25 per cent reduction in domestic demand could be driven by energy efficiency measures, claims UK Energy Research Centre

Energy efficiency measures worth £7.5bn could cut households’ average annual bills by £270, according to a new report.

Research from the UK Energy Research Centre, suggests domestic energy consumption could be reduced by a quarter through a combination of energy efficiency improvements, heat pumps and heat networks. The measures add up to a value of £7.5bn and all meet the Treasury’s cost effectiveness benchmarks, says the paper.

This reduction in energy consumption would equate to £270 in cost savings for the average household at current energy prices.

According to the briefing paper, deployment of these measures could reduce energy demand by around by 140 TWh per annum by 2035, which is equivalent to the output of six of the new nuclear power stations.

Nearly half (47 per cent) of the total savings by 2035 could be achieved through further improvements to building fabric, boiler replacements and upgrades of heating controls within existing homes.

A further 36 per cent would come through the installation of heat pumps and heat networks. Energy efficient appliances and lighting provide another 11 per cent of the total savings.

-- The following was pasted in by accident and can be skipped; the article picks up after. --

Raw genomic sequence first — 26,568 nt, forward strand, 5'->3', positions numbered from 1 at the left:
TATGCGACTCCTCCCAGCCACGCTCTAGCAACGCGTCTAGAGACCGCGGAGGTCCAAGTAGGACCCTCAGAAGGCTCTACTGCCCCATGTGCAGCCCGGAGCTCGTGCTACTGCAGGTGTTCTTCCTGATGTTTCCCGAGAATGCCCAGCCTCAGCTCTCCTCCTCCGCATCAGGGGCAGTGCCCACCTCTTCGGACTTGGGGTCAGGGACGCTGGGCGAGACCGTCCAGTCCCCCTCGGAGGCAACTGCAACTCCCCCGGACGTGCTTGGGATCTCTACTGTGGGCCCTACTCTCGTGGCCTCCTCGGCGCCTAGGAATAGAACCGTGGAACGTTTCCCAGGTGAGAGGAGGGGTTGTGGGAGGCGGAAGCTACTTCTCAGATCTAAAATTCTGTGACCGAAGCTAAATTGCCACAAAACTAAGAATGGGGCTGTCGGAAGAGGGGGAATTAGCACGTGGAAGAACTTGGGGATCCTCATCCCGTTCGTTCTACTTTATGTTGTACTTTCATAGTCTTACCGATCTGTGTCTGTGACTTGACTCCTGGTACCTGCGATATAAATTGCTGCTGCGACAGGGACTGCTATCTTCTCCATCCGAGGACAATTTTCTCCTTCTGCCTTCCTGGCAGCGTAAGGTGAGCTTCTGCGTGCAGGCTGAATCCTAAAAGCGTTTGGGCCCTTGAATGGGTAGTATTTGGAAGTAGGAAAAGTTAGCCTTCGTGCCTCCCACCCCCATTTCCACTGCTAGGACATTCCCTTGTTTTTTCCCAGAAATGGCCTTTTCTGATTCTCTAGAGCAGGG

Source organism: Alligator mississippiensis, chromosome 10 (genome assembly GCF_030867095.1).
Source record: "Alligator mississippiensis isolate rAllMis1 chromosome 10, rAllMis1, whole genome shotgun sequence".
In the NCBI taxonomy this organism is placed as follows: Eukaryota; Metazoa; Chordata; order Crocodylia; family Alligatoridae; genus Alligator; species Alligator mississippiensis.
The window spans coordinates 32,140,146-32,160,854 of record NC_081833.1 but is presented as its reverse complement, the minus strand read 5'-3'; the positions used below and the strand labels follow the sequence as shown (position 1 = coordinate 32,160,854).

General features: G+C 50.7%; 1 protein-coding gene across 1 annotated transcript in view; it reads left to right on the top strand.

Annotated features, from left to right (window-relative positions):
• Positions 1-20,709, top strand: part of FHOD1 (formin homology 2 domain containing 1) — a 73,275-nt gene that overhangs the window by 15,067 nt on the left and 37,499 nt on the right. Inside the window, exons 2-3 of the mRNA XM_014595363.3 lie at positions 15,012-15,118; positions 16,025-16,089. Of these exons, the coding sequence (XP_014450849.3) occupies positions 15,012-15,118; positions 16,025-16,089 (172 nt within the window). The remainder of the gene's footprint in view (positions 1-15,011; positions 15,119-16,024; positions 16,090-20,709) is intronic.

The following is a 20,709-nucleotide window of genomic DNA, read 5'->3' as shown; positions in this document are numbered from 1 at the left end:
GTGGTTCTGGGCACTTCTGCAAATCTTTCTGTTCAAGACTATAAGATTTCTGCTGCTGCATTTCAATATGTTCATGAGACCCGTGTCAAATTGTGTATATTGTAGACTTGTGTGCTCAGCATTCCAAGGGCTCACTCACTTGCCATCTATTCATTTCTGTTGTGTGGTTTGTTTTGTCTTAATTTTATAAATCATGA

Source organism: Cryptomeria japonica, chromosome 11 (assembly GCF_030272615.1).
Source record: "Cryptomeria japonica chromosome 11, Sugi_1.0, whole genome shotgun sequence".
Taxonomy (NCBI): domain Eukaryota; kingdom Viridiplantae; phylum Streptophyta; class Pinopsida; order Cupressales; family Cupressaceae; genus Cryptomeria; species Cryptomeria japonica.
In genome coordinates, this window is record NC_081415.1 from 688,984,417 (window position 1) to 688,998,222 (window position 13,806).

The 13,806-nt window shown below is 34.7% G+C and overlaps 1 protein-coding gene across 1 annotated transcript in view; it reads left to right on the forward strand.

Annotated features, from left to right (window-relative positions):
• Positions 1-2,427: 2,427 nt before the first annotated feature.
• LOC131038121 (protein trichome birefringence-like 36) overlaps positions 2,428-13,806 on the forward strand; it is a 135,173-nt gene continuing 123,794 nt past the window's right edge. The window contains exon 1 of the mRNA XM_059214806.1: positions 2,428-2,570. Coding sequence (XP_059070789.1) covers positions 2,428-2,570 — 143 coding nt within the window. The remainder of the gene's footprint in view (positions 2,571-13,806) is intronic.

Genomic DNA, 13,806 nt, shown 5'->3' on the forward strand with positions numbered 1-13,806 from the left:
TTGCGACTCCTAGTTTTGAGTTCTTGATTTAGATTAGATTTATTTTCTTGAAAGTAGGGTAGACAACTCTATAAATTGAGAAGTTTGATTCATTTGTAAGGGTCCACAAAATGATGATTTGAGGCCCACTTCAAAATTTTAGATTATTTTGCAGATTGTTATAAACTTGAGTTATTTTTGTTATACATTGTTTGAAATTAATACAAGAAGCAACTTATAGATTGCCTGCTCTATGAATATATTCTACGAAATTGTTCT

The paper finds that it is technically possible to reduce energy demand by a further 25 per cent which would equate to a halving of energy demand in UK homes.

These savings are on top of the £490 per annum households have saved per annum thanks to energy efficiency measures over the past decade, which have helped to reduce the UK’s total household energy consumption by one fifth.

The briefing paper comes in the run up to the publication of the government’s clean growth plan and energy cost review and insists it is more cost effective to target domestic emissions than those from electricity supply, industry and transport.

Jim Watson, director of the UK Energy Research Centre, said: “This research proves that there is still huge potential to save energy from UK homes. It is clear that reducing energy demand needs to be a priority if the government is serious about bringing down energy bills. It should be the centrepiece of the Clean Growth Plan, which is now overdue.”

Jan Rosenow,senior fellow at the Centre on Innovation and Energy Demand, added:“Past achievements go to show that huge energy cost savings can be realised quickly and without compromising the benefits households enjoy from their energy services. With further investment in energy efficiency, this trend can continue for many years to come, so there is every reason to be ambitious about a low-cost energy.” 

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